- One of the world’s first commercial ketone esters, a drink that could improve energy and athletic performance, is coming to market.
- HVMN is a startup based in San Francisco that wants to usher in a new era of human enhancement through technologies like the ketone ester.
- We tried the drink before its public launch.
About 13 years ago, the Defence Advanced Research Projects Agency (DARPA) asked the scientific community to create a food that soldiers could take onto the battlefield. The agency, which has been tasked with building breakthrough technologies for the US military, wanted to improve troops’ physical and mental performance, turning war fighters into super-soldiers.
Researchers at University of Oxford and National Institutes of Health answered the call. With $US10 million in funding from DARPA, a team of biochemists invented the ketone ester, a drink that generates energy from ketones — molecules formed by the breakdown of fat — rather than carbs, fat, or protein. It is, effectively, a fourth type of fuel for humans.
On November 6, HVMN, a startup out of San Francisco, revealed that it is bringing one of the first commercial ketone esters to market. HVMN Ketone is an FDA-reviewed drink that promises increased athletic ability, heightened focus, and energy. The company is leveraging more than a decade and $US60 million-worth of research from Oxford through an exclusive partnership.
Starting today, anyone will be able to buy the product for $US99 online. It ships in December.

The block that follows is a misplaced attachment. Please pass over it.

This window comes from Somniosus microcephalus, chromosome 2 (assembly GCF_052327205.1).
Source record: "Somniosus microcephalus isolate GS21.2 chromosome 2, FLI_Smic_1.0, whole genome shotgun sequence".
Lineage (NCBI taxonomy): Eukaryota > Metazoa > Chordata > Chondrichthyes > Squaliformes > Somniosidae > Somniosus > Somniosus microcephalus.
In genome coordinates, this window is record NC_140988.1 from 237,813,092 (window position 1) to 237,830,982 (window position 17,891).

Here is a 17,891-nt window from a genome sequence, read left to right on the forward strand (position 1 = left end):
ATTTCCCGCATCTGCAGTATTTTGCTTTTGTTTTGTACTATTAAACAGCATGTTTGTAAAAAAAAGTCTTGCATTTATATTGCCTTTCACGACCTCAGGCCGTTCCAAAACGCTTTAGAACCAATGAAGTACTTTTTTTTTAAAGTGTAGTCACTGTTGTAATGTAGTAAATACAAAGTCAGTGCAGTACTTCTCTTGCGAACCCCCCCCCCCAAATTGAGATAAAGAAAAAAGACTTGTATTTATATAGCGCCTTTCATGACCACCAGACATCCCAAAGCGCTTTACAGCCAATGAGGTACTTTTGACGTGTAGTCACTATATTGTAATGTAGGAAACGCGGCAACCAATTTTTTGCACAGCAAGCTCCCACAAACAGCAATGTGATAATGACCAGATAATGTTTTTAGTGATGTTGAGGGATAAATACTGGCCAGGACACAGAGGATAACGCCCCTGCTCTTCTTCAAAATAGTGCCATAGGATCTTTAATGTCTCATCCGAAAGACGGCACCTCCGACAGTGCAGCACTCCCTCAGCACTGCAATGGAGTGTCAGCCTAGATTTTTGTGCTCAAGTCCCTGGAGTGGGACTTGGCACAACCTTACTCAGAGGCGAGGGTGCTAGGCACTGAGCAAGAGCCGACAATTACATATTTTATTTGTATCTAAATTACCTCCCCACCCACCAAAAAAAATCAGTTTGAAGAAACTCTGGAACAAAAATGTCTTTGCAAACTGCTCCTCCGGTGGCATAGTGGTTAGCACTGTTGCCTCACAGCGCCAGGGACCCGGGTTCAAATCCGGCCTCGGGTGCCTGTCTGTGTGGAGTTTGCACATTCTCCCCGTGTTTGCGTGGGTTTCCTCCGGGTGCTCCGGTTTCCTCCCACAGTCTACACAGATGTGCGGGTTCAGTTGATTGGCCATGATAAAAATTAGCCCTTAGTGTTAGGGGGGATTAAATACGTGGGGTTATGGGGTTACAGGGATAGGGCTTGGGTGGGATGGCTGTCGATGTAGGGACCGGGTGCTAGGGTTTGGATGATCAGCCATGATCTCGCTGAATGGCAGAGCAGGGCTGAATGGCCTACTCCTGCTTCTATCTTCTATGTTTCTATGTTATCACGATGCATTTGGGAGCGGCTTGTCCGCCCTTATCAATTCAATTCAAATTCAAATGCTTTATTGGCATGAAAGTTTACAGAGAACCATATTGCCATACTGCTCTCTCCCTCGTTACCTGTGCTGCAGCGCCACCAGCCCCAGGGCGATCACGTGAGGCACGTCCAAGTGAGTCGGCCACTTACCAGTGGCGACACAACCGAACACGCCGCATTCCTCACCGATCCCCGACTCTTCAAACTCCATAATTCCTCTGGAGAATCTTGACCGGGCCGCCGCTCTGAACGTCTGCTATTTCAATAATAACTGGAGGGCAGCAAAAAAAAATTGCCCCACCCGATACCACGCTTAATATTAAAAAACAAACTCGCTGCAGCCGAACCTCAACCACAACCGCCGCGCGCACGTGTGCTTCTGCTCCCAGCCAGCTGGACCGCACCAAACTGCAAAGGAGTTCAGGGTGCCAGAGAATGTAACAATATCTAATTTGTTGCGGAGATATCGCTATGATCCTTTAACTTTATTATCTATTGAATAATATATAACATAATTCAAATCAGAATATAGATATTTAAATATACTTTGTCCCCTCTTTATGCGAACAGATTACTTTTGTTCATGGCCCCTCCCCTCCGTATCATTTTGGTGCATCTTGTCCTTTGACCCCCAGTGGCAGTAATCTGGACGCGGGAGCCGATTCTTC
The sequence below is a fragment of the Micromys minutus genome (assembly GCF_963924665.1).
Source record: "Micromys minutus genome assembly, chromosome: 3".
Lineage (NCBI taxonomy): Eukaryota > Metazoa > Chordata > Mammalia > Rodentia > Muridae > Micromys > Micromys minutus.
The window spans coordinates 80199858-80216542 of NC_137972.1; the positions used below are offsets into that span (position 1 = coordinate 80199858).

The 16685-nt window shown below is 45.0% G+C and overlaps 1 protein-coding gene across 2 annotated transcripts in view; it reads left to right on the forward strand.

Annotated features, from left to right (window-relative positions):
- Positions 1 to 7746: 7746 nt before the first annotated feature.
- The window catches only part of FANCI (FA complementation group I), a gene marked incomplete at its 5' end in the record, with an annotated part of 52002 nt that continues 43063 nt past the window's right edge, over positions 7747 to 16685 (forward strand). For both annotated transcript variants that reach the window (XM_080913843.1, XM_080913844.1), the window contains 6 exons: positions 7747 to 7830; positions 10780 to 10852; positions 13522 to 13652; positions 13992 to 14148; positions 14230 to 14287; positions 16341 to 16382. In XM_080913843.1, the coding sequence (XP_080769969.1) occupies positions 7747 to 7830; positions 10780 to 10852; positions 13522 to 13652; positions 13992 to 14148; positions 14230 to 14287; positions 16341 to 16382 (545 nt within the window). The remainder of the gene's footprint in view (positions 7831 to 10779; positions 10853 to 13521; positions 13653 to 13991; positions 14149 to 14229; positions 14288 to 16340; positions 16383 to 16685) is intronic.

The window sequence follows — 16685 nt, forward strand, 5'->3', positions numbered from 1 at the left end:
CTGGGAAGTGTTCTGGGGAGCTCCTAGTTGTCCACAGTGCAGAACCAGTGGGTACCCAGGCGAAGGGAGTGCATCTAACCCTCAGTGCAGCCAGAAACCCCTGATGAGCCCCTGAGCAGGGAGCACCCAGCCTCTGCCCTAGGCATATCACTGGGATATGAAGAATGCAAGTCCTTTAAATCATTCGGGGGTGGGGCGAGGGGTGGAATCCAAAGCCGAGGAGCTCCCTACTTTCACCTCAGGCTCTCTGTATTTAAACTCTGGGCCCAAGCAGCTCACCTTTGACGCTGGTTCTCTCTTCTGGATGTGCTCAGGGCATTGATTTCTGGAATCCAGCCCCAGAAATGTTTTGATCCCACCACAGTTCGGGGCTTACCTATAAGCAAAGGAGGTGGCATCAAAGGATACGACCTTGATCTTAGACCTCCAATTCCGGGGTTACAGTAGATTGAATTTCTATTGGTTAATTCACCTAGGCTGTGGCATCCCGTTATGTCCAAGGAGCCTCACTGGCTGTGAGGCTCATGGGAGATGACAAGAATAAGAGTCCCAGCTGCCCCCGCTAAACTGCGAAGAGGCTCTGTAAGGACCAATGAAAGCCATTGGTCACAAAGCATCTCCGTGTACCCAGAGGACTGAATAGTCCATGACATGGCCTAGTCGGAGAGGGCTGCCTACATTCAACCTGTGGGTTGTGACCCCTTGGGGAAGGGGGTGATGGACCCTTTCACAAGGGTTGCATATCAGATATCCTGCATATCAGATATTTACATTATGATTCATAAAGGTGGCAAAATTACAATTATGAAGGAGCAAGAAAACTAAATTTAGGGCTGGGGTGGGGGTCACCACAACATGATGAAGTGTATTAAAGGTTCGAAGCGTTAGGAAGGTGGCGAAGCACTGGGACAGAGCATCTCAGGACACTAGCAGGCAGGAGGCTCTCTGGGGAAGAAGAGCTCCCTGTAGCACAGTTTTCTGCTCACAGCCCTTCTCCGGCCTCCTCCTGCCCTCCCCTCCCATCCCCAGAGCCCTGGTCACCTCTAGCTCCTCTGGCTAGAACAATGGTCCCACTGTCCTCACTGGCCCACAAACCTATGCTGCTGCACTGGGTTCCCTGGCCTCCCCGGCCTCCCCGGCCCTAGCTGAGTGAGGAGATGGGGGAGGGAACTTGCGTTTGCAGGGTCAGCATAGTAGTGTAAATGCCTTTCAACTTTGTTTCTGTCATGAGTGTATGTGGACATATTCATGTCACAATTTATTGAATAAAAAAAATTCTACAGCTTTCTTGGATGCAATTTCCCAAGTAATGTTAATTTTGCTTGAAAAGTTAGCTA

HVMN, an Andreessen Horowitz-backed startup whose other products include chewable coffee and “smart drugs,” will market the product to competitive athletes to start. (Most clinical trials on the drink studied its effects on elite athletes.) But the company expects “biohackers” — people interested in enhancing their body’s performance — to be interested in ketone esters as well.
Ketones offer a plan B fuel source
The nutrition label on a bottle of HVMN Ketone defies traditional explanation. A 2.2-oz shot of the drink contains 120 calories — roughly the equivalent of a hearty slice of bread — yet it has no fat, no protein, and no carbohydrates.
Those calories instead come from ketones, an ingredient that Geoff Woo, cofounder and CEO of HVMN, likes to call “the fourth macronutrient.”
“It’s not a fat, it’s not a protein, it’s not a carb, but your body gets fuel from it,” Woo told Business Insider.
Unlike the other three macronutrients, the human body naturally makes ketones in the absence of food. When we’re starving, our bodies dig into their fat stores to survive, releasing molecules called ketones in the process. A high-fat, low-carb diet (also known as a “ketogenic diet“) is a shortcut to the same goal. Instead of going without food, someone on the diet tricks the body into believing it is starving by snatching away carbohydrates, its primary source of fuel.